A Small Puget Sound King Crab
After a thwarted dive at Britannia Beach in the morning, I made my way down to Whytecliff Park where Paul and Steve were waiting for me to join them on a dive.
We hopped into the cut for a nice dive. Although it was a bit chilly on the surface, it warmed up a bit once we got below the thermocline. The visibility was amazing by Vancouver standards, and I managed to spot a really good diverse number of critters. Unfortunately I didn’t get any shots I love this time out, but I got some good shots of the different critters I saw.
I’m begining to think my perceived decrease in good photos is being caused by getting too close to the subject. I used to zoom in somewhat, and take photos from futher back, casting smoother lighting with my single strong. I think by getting too close it’s making the lighting too sharp. A second strobe to even things out sure would be nice..
A Grunt Sculpin…
One of the critters was another Grunt Sculpin, which I managed to get some half-decent shots of. One of my favorite local species, and I always struggle to get decent photos. One of the reasons is that I usually see then on a bottom covered in shells, which is really hard to properly expose with the highly-reflective whites. They also don’t like to properly pose, always hopping about on the bottom when you get close…
Plenty of different crabs as well, as evidenced in the top photo, and all the photos in the gallery below.
Not too much else to say about this dive, it was a good way to end off the diving year. Now for a work-induced dry spell, and then back at it again!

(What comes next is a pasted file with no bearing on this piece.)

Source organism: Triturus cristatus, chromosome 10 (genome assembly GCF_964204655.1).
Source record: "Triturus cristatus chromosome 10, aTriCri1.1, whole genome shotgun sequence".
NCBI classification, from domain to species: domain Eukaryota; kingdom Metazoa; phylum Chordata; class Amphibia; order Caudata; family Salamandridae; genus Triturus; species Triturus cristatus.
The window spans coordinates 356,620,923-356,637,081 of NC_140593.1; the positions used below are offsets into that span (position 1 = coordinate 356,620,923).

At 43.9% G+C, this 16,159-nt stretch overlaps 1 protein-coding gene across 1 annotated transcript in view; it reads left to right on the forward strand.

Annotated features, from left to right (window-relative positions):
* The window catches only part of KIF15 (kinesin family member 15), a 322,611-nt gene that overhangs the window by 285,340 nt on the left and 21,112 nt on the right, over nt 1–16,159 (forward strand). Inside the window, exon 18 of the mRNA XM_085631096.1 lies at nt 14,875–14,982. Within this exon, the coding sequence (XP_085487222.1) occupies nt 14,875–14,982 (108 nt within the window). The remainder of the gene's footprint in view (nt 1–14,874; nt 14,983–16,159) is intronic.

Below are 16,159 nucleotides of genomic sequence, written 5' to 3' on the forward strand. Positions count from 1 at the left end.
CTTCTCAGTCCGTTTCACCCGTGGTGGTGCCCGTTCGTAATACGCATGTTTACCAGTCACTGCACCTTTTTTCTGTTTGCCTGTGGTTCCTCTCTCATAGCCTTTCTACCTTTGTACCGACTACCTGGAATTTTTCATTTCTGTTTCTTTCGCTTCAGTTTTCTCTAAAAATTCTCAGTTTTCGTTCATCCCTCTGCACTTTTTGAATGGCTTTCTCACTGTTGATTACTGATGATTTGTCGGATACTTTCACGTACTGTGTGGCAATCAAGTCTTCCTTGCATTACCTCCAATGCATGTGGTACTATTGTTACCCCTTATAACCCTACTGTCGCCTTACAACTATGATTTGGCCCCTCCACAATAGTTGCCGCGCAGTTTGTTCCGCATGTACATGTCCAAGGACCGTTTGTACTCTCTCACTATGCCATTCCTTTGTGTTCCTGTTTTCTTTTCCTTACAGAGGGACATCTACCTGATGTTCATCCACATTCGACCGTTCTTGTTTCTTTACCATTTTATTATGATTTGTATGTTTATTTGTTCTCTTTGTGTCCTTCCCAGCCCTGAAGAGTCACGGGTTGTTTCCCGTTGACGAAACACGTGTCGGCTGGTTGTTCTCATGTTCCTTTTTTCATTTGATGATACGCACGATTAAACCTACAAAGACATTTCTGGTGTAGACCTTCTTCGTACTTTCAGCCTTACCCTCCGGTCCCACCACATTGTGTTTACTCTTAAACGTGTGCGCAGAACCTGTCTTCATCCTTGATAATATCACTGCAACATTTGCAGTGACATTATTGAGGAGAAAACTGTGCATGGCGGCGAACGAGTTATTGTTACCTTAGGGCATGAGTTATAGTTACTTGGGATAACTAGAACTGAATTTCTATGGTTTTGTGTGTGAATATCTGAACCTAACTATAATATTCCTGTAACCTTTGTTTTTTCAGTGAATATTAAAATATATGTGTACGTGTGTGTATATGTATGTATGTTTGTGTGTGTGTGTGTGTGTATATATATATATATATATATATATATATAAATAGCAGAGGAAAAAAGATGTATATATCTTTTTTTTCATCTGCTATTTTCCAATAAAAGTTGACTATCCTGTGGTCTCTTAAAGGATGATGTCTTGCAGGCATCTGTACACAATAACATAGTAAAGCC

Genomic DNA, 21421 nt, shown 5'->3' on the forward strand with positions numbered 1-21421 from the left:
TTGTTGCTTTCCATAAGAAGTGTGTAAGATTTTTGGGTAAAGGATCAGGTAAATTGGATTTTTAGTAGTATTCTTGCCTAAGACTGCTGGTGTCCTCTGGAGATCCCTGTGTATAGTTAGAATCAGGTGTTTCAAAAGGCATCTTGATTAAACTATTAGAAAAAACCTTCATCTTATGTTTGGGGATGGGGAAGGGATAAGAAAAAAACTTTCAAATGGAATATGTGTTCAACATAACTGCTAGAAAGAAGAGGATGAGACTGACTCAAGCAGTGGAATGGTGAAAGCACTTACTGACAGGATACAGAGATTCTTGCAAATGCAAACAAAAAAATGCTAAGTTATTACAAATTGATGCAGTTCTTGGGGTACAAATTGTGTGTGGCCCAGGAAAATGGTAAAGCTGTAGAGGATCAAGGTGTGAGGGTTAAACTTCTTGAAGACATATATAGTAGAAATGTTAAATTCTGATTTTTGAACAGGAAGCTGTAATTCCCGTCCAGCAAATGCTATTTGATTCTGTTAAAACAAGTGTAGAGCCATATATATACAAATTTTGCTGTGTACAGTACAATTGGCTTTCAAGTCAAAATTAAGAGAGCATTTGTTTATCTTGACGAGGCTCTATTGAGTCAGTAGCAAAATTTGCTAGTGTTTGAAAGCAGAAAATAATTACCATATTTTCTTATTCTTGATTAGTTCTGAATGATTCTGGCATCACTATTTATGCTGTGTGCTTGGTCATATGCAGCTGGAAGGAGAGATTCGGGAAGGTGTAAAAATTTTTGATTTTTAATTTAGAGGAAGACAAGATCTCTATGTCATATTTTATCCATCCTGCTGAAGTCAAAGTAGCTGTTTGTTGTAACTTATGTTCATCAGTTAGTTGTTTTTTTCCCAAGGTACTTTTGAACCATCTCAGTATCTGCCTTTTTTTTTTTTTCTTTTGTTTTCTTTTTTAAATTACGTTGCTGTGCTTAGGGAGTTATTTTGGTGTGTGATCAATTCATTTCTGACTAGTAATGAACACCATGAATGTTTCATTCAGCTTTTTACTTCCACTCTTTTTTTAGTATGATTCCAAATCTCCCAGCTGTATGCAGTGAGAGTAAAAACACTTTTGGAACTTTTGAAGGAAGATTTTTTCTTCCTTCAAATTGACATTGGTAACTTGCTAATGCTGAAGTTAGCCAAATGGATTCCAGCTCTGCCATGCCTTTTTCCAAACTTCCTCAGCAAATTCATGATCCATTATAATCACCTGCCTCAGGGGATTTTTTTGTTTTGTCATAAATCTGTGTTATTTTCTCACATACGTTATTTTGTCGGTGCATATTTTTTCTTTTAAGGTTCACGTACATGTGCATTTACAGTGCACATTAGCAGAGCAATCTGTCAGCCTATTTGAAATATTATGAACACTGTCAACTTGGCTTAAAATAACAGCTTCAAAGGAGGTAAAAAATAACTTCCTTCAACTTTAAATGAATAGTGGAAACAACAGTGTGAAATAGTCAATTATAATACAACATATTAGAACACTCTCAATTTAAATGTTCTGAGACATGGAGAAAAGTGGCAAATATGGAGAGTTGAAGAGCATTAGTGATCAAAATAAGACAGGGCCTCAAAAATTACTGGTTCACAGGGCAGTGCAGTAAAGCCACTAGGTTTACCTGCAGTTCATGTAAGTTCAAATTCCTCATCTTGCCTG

The rest of the photos are below:
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A Copper Rockfish posing
I hoped on for a couple of dives at Whytecliff, the first dive to the usual Plumose Gardens, the second dive we hopped in on the far side of Whyte Islet and swam around back into the bay. Since there was a rather large interchange going in from low to high, part of the dive was a great drift dive with some great current pushing is around and back towards the bay (usually).
The weather itself cooperated very nicely, with the sun popping out to warm us up during our surface interval. This proved far nicer than the cold, rainy, windy surface intervals of the winter. Looks like summer is on it’s way at long last.
This shot turned out well. Usually the small fish don't pose nicely.
I managed a couple of decent photos on this trip, including a couple of snaps of a Rhinoceros crab. It’s funny how you can go so many dives without seeing a specific type of animal, but once you see it and know what to look for, you see them everywhere. There was even a hairy spined crab, but it scurried away into a crevice before I could set up a good shot…
The second dive around the Islet proved to be interesting, with the currents of a very low tide starting to come back in. First it was pushing us around the Islet towards the bay, then it seemed like we were fighting it to get back in towards the bay (although not quite as strong that time). It was a fun dive, though. It probably would have been more of a struggle if we didn’t time it roughly with the tides given the day’s interchange.
Onto the photos:
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